Possible signs of labor
The most important of these is the first one:
Positive signs of labor
The most important of these is the first one:
Staying positive amidst pre- and early labor is important in the process of delivering your baby. Women progress in many different ways and your journey is your own pathway to forge for you and your baby. The hard work put into the process is well worth it. Just knowing the signs above can and will help in understanding when it is a good time to bring in your birth team, call your midwife, go to the hospital (or stay at home), and move forward in a positive and healthy manner.
Stayed tuned for more progression through labor and delivery, as well as some natural induction methods!
We all know that childbirth can be a lot of things. Women experience it in a variety of ways. Ideally, we would all love to embrace the journey and come out on the other end triumphant and empowered by the thrill we just experienced. But just HOW does one power through the intensity of labor, with the grace of a gazelle and the strength of a lion??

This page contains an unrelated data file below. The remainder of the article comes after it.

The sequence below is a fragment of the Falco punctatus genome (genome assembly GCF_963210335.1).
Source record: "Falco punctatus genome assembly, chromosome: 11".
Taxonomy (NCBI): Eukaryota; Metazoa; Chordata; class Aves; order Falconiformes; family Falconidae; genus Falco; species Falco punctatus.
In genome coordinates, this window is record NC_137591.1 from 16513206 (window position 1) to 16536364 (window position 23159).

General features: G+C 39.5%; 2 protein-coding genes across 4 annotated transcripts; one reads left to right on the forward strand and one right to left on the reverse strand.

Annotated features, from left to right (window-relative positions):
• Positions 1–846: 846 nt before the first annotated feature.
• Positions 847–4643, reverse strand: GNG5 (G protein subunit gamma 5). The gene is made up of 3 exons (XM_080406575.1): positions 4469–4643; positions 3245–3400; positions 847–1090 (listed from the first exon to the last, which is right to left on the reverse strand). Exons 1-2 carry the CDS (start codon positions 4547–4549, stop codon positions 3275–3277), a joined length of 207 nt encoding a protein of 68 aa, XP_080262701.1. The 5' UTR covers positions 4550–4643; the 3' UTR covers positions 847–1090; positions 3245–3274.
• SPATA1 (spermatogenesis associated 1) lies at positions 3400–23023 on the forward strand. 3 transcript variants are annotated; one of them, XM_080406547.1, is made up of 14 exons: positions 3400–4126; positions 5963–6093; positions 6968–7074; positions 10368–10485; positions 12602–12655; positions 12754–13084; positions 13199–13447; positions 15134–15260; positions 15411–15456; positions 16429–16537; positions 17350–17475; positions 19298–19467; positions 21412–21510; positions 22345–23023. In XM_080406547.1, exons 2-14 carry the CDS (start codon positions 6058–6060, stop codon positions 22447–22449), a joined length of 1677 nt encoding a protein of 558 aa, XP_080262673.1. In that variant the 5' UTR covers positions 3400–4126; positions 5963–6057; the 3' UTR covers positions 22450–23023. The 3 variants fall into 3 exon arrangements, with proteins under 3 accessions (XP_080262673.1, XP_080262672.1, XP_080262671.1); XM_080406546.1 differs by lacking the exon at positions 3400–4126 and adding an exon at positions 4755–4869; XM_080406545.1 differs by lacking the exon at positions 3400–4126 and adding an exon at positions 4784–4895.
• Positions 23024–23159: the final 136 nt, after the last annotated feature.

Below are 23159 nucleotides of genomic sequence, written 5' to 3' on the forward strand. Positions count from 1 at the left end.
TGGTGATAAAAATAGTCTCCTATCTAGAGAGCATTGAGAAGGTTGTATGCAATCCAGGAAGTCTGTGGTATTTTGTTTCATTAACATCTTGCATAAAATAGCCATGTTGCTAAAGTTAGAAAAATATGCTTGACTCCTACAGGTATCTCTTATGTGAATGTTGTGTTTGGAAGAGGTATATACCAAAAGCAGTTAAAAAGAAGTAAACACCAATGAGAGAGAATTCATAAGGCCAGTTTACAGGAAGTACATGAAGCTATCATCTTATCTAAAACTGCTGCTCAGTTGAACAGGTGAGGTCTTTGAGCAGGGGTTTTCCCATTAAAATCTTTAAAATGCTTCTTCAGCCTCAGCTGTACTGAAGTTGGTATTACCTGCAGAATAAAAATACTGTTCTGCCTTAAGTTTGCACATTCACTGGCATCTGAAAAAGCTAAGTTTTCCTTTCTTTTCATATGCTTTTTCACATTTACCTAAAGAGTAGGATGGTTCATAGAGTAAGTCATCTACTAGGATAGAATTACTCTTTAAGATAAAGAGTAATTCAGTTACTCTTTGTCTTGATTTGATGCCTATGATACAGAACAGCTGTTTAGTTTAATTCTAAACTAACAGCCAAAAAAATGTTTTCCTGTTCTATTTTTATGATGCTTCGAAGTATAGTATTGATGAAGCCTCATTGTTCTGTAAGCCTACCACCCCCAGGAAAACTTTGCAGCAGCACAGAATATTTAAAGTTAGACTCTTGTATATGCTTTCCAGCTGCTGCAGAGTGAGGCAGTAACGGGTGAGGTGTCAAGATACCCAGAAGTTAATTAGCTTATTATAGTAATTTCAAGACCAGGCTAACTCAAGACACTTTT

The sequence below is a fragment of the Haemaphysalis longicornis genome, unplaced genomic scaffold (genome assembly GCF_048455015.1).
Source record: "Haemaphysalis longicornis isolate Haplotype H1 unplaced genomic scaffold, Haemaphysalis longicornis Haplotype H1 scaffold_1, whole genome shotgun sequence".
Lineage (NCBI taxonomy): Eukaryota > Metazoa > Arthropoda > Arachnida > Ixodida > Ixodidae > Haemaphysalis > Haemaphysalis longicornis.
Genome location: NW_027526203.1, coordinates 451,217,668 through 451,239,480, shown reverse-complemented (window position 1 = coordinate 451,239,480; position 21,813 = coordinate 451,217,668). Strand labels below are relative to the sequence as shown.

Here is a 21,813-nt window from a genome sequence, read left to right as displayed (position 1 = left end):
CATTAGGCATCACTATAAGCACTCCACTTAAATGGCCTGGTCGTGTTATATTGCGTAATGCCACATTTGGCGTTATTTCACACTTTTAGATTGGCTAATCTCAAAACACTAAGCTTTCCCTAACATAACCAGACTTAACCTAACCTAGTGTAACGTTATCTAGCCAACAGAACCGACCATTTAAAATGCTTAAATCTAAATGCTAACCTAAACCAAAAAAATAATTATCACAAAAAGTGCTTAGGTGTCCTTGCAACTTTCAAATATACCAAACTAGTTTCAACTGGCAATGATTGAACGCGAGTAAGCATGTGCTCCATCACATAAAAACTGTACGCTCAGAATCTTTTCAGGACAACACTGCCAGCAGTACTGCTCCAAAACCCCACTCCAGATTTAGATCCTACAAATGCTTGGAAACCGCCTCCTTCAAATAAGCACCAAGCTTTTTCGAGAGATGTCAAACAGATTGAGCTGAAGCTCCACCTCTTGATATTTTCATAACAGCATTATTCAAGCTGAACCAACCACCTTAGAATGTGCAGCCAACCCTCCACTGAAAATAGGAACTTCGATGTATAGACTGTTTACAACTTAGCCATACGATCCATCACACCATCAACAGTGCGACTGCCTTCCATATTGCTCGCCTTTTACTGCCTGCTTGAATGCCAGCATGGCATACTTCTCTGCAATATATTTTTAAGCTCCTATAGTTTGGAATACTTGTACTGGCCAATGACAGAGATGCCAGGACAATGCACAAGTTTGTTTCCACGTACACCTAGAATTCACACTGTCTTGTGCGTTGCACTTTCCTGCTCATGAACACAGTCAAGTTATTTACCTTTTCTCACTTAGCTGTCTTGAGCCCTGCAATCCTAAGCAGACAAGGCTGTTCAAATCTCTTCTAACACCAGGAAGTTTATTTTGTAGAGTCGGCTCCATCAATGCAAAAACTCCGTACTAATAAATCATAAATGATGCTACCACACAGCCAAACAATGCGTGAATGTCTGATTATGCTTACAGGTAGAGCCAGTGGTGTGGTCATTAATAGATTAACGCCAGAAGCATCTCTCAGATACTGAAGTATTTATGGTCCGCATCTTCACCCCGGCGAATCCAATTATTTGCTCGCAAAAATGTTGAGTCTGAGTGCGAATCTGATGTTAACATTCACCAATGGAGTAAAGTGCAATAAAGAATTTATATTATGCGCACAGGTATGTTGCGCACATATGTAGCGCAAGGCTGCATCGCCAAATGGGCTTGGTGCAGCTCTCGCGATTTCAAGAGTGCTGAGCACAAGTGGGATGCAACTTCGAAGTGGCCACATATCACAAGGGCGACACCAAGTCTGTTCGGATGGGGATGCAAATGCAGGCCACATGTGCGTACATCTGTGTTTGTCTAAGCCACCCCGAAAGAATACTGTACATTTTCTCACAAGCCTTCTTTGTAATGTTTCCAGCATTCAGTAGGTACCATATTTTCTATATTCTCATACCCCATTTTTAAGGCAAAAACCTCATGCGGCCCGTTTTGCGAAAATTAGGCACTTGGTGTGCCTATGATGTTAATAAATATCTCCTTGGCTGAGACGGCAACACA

Here are 7 tips to help you discover ways of surrendering to the tidal waves of labor and birth.
1.) Address anxiety
Everyone knows that anxiety can render someone in an emotionally catatonic state. During pregnancy, it can dramatically escalate. So find ways to understand where your anxiety derives and how to keep it at bay, even if it's just for the time being until you have a baby. There are many great resources out there for you to explore: counseling, support groups, Byron Katie YouTube talks, meditation, visualization, etc. Remember, anxiety is fear about the future and depression is fear about the past. The happy medium is right in the present moment. That's where you will find your answers within, in stillness.
2.) Root into affirmations and truth